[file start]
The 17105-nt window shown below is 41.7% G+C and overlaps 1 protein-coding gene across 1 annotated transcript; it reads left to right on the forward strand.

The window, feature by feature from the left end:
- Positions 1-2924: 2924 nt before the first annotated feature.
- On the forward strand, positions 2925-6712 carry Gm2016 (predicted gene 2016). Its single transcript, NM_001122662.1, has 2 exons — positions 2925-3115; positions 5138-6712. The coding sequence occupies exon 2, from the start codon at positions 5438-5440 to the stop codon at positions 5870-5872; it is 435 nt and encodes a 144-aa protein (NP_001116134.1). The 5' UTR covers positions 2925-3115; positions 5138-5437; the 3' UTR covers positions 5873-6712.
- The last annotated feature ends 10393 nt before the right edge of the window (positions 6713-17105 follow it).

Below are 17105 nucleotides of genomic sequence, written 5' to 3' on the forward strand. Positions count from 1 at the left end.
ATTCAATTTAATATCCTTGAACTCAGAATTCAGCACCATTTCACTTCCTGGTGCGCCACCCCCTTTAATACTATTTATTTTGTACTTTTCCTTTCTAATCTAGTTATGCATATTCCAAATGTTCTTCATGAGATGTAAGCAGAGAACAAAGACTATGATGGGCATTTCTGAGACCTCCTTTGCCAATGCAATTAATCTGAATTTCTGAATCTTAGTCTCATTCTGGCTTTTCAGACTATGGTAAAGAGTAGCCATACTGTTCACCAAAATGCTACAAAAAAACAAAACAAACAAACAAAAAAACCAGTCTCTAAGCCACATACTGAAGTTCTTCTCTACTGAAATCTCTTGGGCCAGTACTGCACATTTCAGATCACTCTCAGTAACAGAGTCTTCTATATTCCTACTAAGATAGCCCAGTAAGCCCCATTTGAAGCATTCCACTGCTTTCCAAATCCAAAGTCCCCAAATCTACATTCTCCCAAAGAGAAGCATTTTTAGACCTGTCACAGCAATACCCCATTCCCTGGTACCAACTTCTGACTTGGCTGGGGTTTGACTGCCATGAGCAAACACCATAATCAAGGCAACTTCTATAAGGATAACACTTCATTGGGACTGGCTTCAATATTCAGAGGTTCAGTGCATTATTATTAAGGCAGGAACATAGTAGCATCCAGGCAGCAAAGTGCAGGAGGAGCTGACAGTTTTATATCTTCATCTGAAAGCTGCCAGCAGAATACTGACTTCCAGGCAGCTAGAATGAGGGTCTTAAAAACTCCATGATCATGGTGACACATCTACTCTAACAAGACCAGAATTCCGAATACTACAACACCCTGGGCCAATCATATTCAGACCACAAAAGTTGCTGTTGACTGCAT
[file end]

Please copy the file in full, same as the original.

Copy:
The 17105-nt window shown below is 41.7% G+C and overlaps 1 protein-coding gene across 1 annotated transcript; it reads left to right on the forward strand.

The window, feature by feature from the left end:
- Positions 1-2924: 2924 nt before the first annotated feature.
- On the forward strand, positions 2925-6712 carry Gm2016 (predicted gene 2016). Its single transcript, NM_001122662.1, has 2 exons — positions 2925-3115; positions 5138-6712. The coding sequence occupies exon 2, from the start codon at positions 5438-5440 to the stop codon at positions 5870-5872; it is 435 nt and encodes a 144-aa protein (NP_001116134.1). The 5' UTR covers positions 2925-3115; positions 5138-5437; the 3' UTR covers positions 5873-6712.
- The last annotated feature ends 10393 nt before the right edge of the window (positions 6713-17105 follow it).

Below are 17105 nucleotides of genomic sequence, written 5' to 3' on the forward strand. Positions count from 1 at the left end.
ATTCAATTTAATATCCTTGAACTCAGAATTCAGCACCATTTCACTTCCTGGTGCGCCACCCCCTTTAATACTATTTATTTTGTACTTTTCCTTTCTAATCTAGTTATGCATATTCCAAATGTTCTTCATGAGATGTAAGCAGAGAACAAAGACTATGATGGGCATTTCTGAGACCTCCTTTGCCAATGCAATTAATCTGAATTTCTGAATCTTAGTCTCATTCTGGCTTTTCAGACTATGGTAAAGAGTAGCCATACTGTTCACCAAAATGCTACAAAAAAACAAAACAAACAAACAAAAAAACCAGTCTCTAAGCCACATACTGAAGTTCTTCTCTACTGAAATCTCTTGGGCCAGTACTGCACATTTCAGATCACTCTCAGTAACAGAGTCTTCTATATTCCTACTAAGATAGCCCAGTAAGCCCCATTTGAAGCATTCCACTGCTTTCCAAATCCAAAGTCCCCAAATCTACATTCTCCCAAAGAGAAGCATTTTTAGACCTGTCACAGCAATACCCCATTCCCTGGTACCAACTTCTGACTTGGCTGGGGTTTGACTGCCATGAGCAAACACCATAATCAAGGCAACTTCTATAAGGATAACACTTCATTGGGACTGGCTTCAATATTCAGAGGTTCAGTGCATTATTATTAAGGCAGGAACATAGTAGCATCCAGGCAGCAAAGTGCAGGAGGAGCTGACAGTTTTATATCTTCATCTGAAAGCTGCCAGCAGAATACTGACTTCCAGGCAGCTAGAATGAGGGTCTTAAAAACTCCATGATCATGGTGACACATCTACTCTAACAAGACCAGAATTCCGAATACTACAACACCCTGGGCCAATCATATTCAGACCACAAAAGTTGCTGTTGACTGCAT